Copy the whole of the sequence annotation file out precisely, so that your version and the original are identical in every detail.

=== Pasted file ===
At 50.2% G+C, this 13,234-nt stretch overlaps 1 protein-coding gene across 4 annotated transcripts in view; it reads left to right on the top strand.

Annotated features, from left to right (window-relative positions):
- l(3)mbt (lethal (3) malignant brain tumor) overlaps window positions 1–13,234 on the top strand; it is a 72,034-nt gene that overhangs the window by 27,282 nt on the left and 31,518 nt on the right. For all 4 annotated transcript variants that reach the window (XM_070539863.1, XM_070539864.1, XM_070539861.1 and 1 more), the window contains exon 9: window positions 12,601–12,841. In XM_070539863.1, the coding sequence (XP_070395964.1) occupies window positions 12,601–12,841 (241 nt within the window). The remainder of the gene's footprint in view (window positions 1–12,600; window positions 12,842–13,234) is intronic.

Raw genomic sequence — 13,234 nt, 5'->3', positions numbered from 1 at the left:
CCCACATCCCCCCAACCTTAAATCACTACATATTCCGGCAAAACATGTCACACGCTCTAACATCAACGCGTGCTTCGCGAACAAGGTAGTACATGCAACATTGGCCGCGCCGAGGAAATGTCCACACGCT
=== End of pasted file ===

At 50.2% G+C, this 13,234-nt stretch overlaps 1 protein-coding gene across 4 annotated transcripts in view; it reads left to right on the top strand.

Annotated features, from left to right (window-relative positions):
- l(3)mbt (lethal (3) malignant brain tumor) overlaps window positions 1–13,234 on the top strand; it is a 72,034-nt gene that overhangs the window by 27,282 nt on the left and 31,518 nt on the right. For all 4 annotated transcript variants that reach the window (XM_070539863.1, XM_070539864.1, XM_070539861.1 and 1 more), the window contains exon 9: window positions 12,601–12,841. In XM_070539863.1, the coding sequence (XP_070395964.1) occupies window positions 12,601–12,841 (241 nt within the window). The remainder of the gene's footprint in view (window positions 1–12,600; window positions 12,842–13,234) is intronic.

Raw genomic sequence — 13,234 nt, 5'->3', positions numbered from 1 at the left:
CCCACATCCCCCCAACCTTAAATCACTACATATTCCGGCAAAACATGTCACACGCTCTAACATCAACGCGTGCTTCGCGAACAAGGTAGTACATGCAACATTGGCCGCGCCGAGGAAATGTCCACACGCT